Human tissue can be taken for human-animal embryo experiments without consent

Tens of thousands of samples of human tissue will be offered for use in controversial human/animal hybrid embryo research without the consent of the patients who donated them.

UK Telegraph
By Laura Donnelly, Health Correspondent
Published: 9:00PM BST 12 Sep 2009

New rules coming into force next month will give scientists working on stem cell research access to samples of blood and tissue collected by NHS hospitals during biopsies and treatments, as well as to giant "tissue banks" which built up stores of material before the legislation was introduced.

Ethics experts, patients' groups and churches described the change as "absolutely frightening" and liable to destroy trust among thousands who donate, whatever their views on the use of hybrid embryos for stem cell research.

While scientists will have to try to gain explicit consent before using cells from such stores, if the samples were collected before 1st October and the donor cannot be tracked down, the experiments will be allowed to go ahead regardless.

In an article for The Lancet, leading ethical experts yesterday warned of a risk of a public outcry similar to those over scandals at Alder Hey and Bristol Royal Infimary hospitals, when children's body parts were kept without parental consent.

Joyce Robins, co-director of pressure group Patient Concern warned that most people had "not an inkling" that fundamental changes were about to be introduced.

She said: "This is absolutely frightening. People who have donated for medical research may well not agree with human/animal hybrids, which are one of the most controversial ideas out there.

"Scientists know how hard it would be to get consent for these kinds of experiments this is an attempt to get around the obstacles".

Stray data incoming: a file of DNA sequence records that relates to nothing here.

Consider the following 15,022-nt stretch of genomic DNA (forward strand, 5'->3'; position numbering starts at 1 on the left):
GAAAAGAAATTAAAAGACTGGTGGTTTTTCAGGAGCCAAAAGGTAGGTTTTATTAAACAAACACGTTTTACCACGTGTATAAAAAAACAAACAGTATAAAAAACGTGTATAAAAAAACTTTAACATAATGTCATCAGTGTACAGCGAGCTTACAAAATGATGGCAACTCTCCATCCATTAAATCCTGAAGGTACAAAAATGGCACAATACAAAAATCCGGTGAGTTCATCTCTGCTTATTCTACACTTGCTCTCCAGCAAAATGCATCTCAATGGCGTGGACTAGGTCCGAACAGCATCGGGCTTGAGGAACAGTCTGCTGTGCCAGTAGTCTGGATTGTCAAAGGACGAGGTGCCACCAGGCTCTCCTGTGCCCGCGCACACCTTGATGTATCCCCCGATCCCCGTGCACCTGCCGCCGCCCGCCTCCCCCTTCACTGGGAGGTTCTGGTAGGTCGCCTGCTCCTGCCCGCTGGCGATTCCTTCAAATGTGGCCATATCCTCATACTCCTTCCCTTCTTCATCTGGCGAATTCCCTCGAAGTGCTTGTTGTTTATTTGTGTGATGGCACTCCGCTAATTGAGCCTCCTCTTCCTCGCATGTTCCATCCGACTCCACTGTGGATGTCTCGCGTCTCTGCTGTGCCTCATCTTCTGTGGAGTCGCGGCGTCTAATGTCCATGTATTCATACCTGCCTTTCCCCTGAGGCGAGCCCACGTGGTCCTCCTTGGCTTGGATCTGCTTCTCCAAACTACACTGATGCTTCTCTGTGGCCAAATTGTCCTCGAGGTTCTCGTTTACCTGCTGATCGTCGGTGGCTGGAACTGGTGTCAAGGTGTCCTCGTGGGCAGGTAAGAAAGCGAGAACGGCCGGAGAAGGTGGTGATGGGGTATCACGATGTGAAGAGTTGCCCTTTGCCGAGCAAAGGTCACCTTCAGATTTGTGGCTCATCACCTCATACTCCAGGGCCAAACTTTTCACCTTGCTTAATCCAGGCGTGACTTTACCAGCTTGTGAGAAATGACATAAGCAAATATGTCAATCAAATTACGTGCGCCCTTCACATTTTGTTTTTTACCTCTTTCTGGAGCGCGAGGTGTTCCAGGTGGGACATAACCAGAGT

Author Professor David Jones, director of the Centre for Bioethics and Emerging Technologies at St Mary's University College, London, said: "People may well have ticked a box about medical research in hospital at some point in the past while they were undergoing tests and not even recall it now.

"That tissue could be used to clone an embryo, and you would not even be told it was happening."

The rules governing the use of donated human tissue are set out in the Human Fertilisation and Embryology Act which became law last year.

Although certain aspects of the legislation, such as changes which made it easier for lesbians to have IVF treatment, provoked fierce debate as it made its way through Parliament, the amendment on body tissues was passed almost unnoticed.

Prof Jones said he was not reassured by insistence from regulators that efforts would be made to trace donors. A study of couples who stored human embryos at fertility clinics found that 50 per cent could not be tracked down after just five years.

Jim McManus, from the Catholic Bishops Conference of England and Wales, described the law as setting "the most dangerous precedent".

He said: "Whether or not you object to your personal DNA being mixed with animal matter, the ethical consequences of this are so great that express consent should be obtained on every occasion, with no exceptions. I am really alarmed about this".

The Lancet article criticises the decision by UK Biobank, a major research study which has already collected samples from 363,000 people, to refuse to provide any undertaking that it would only hand over its samples for hybrid embryo creation if explicit consent for that had been given.

Jones and fellow author Dr Calum McKellar, director of research at the Scottish Council on Human Bioethics, contrasted the approach taken by UK Biobank with its counterpart project in Scotland.

The mass study Generation Scotland has said it would not pass on samples for hybrid creation without explicit permission.

Meanwhile, dozens of NHS clinics and research trials across the UK will be free to send on tissues and blood stored, without consent.

Dr McKellar said: "Many thousands of altruistic individuals, whose leftover tissue was kept after surgery or who gave cells or tissue in the past to biomedical collections for research, would now be aghast if they realised [the material] could now be cloned using animal eggs".

Prof Graeme Laurie, Chair of UK Biobank's ethics and governance council said that although the body had refused to commit to obtaining explicit consent, it might still take that decision once specific requests for samples to use in trials were made.

He said: " We don't want to pre-empt scientific or social views that might change radically by the time there is an application".

A spokesman for the Human Fertilisation and Embryology Authority said the circumstances under which researchers wished to create hybrid embryos were "very specific" and the likelihood of doing so without explicit consent "very small".

Such licences would only be granted if they met legal criteria, including approval from an ethics committee.